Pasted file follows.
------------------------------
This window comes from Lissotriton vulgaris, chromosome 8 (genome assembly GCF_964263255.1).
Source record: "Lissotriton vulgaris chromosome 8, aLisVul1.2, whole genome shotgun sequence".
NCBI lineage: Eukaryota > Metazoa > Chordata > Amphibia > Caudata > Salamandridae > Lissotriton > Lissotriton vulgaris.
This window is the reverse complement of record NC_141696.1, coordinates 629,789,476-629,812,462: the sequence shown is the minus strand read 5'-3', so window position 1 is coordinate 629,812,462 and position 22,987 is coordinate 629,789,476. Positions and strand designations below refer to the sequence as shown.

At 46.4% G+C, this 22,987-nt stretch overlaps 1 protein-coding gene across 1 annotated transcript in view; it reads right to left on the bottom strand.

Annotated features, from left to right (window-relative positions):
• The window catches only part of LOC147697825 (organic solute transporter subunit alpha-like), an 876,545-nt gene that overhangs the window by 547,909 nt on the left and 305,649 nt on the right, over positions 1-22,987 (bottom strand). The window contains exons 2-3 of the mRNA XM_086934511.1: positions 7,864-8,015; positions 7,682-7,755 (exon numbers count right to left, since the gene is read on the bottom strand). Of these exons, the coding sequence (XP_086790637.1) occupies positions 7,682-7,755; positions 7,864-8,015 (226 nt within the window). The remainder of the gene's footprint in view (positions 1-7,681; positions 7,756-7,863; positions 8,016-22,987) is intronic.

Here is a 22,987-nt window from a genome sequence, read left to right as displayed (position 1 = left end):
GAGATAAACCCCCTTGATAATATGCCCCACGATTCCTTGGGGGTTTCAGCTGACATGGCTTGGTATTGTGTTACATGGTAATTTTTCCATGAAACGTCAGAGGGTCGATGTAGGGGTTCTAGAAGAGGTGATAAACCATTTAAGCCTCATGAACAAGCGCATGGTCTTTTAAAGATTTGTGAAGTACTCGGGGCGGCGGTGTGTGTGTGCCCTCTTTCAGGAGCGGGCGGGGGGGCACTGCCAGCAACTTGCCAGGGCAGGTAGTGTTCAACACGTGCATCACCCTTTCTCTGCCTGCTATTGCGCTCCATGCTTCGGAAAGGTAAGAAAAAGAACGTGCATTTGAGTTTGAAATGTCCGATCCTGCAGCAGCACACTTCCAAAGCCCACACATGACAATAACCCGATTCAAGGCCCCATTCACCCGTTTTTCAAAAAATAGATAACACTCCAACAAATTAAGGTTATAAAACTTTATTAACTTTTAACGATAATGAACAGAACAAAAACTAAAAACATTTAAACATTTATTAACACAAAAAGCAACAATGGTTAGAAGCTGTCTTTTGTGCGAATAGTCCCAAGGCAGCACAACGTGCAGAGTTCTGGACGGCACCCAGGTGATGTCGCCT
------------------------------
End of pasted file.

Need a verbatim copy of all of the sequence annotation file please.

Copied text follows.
This window comes from Lissotriton vulgaris, chromosome 8 (genome assembly GCF_964263255.1).
Source record: "Lissotriton vulgaris chromosome 8, aLisVul1.2, whole genome shotgun sequence".
NCBI lineage: Eukaryota > Metazoa > Chordata > Amphibia > Caudata > Salamandridae > Lissotriton > Lissotriton vulgaris.
This window is the reverse complement of record NC_141696.1, coordinates 629,789,476-629,812,462: the sequence shown is the minus strand read 5'-3', so window position 1 is coordinate 629,812,462 and position 22,987 is coordinate 629,789,476. Positions and strand designations below refer to the sequence as shown.

At 46.4% G+C, this 22,987-nt stretch overlaps 1 protein-coding gene across 1 annotated transcript in view; it reads right to left on the bottom strand.

Annotated features, from left to right (window-relative positions):
• The window catches only part of LOC147697825 (organic solute transporter subunit alpha-like), an 876,545-nt gene that overhangs the window by 547,909 nt on the left and 305,649 nt on the right, over positions 1-22,987 (bottom strand). The window contains exons 2-3 of the mRNA XM_086934511.1: positions 7,864-8,015; positions 7,682-7,755 (exon numbers count right to left, since the gene is read on the bottom strand). Of these exons, the coding sequence (XP_086790637.1) occupies positions 7,682-7,755; positions 7,864-8,015 (226 nt within the window). The remainder of the gene's footprint in view (positions 1-7,681; positions 7,756-7,863; positions 8,016-22,987) is intronic.

Here is a 22,987-nt window from a genome sequence, read left to right as displayed (position 1 = left end):
GAGATAAACCCCCTTGATAATATGCCCCACGATTCCTTGGGGGTTTCAGCTGACATGGCTTGGTATTGTGTTACATGGTAATTTTTCCATGAAACGTCAGAGGGTCGATGTAGGGGTTCTAGAAGAGGTGATAAACCATTTAAGCCTCATGAACAAGCGCATGGTCTTTTAAAGATTTGTGAAGTACTCGGGGCGGCGGTGTGTGTGTGCCCTCTTTCAGGAGCGGGCGGGGGGGCACTGCCAGCAACTTGCCAGGGCAGGTAGTGTTCAACACGTGCATCACCCTTTCTCTGCCTGCTATTGCGCTCCATGCTTCGGAAAGGTAAGAAAAAGAACGTGCATTTGAGTTTGAAATGTCCGATCCTGCAGCAGCACACTTCCAAAGCCCACACATGACAATAACCCGATTCAAGGCCCCATTCACCCGTTTTTCAAAAAATAGATAACACTCCAACAAATTAAGGTTATAAAACTTTATTAACTTTTAACGATAATGAACAGAACAAAAACTAAAAACATTTAAACATTTATTAACACAAAAAGCAACAATGGTTAGAAGCTGTCTTTTGTGCGAATAGTCCCAAGGCAGCACAACGTGCAGAGTTCTGGACGGCACCCAGGTGATGTCGCCT